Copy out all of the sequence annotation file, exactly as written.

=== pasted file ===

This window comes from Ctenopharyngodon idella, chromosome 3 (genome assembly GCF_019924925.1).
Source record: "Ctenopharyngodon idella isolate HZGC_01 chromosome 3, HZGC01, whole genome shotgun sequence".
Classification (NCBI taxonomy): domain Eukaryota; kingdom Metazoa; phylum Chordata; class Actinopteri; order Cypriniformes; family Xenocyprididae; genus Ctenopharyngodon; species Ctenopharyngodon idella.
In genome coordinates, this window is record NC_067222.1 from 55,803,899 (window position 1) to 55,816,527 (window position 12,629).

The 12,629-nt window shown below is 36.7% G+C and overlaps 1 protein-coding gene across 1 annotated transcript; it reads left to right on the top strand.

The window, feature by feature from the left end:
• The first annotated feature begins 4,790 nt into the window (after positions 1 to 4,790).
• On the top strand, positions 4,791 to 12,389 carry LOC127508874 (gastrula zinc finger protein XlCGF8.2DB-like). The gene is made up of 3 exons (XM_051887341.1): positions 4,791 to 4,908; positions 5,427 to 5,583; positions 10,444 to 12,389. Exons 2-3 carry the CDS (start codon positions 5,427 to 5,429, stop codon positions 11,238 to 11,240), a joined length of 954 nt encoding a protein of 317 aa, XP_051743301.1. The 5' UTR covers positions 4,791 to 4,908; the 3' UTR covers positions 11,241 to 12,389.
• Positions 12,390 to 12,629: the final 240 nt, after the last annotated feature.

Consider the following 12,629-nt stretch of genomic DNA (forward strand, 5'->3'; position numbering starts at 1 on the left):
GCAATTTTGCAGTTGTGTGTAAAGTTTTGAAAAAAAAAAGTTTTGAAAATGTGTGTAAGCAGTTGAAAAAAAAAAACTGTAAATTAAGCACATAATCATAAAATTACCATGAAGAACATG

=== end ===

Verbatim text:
This window comes from Ctenopharyngodon idella, chromosome 3 (genome assembly GCF_019924925.1).
Source record: "Ctenopharyngodon idella isolate HZGC_01 chromosome 3, HZGC01, whole genome shotgun sequence".
Classification (NCBI taxonomy): domain Eukaryota; kingdom Metazoa; phylum Chordata; class Actinopteri; order Cypriniformes; family Xenocyprididae; genus Ctenopharyngodon; species Ctenopharyngodon idella.
In genome coordinates, this window is record NC_067222.1 from 55,803,899 (window position 1) to 55,816,527 (window position 12,629).

The 12,629-nt window shown below is 36.7% G+C and overlaps 1 protein-coding gene across 1 annotated transcript; it reads left to right on the top strand.

The window, feature by feature from the left end:
• The first annotated feature begins 4,790 nt into the window (after positions 1 to 4,790).
• On the top strand, positions 4,791 to 12,389 carry LOC127508874 (gastrula zinc finger protein XlCGF8.2DB-like). The gene is made up of 3 exons (XM_051887341.1): positions 4,791 to 4,908; positions 5,427 to 5,583; positions 10,444 to 12,389. Exons 2-3 carry the CDS (start codon positions 5,427 to 5,429, stop codon positions 11,238 to 11,240), a joined length of 954 nt encoding a protein of 317 aa, XP_051743301.1. The 5' UTR covers positions 4,791 to 4,908; the 3' UTR covers positions 11,241 to 12,389.
• Positions 12,390 to 12,629: the final 240 nt, after the last annotated feature.

Consider the following 12,629-nt stretch of genomic DNA (forward strand, 5'->3'; position numbering starts at 1 on the left):
GCAATTTTGCAGTTGTGTGTAAAGTTTTGAAAAAAAAAAGTTTTGAAAATGTGTGTAAGCAGTTGAAAAAAAAAAACTGTAAATTAAGCACATAATCATAAAATTACCATGAAGAACATG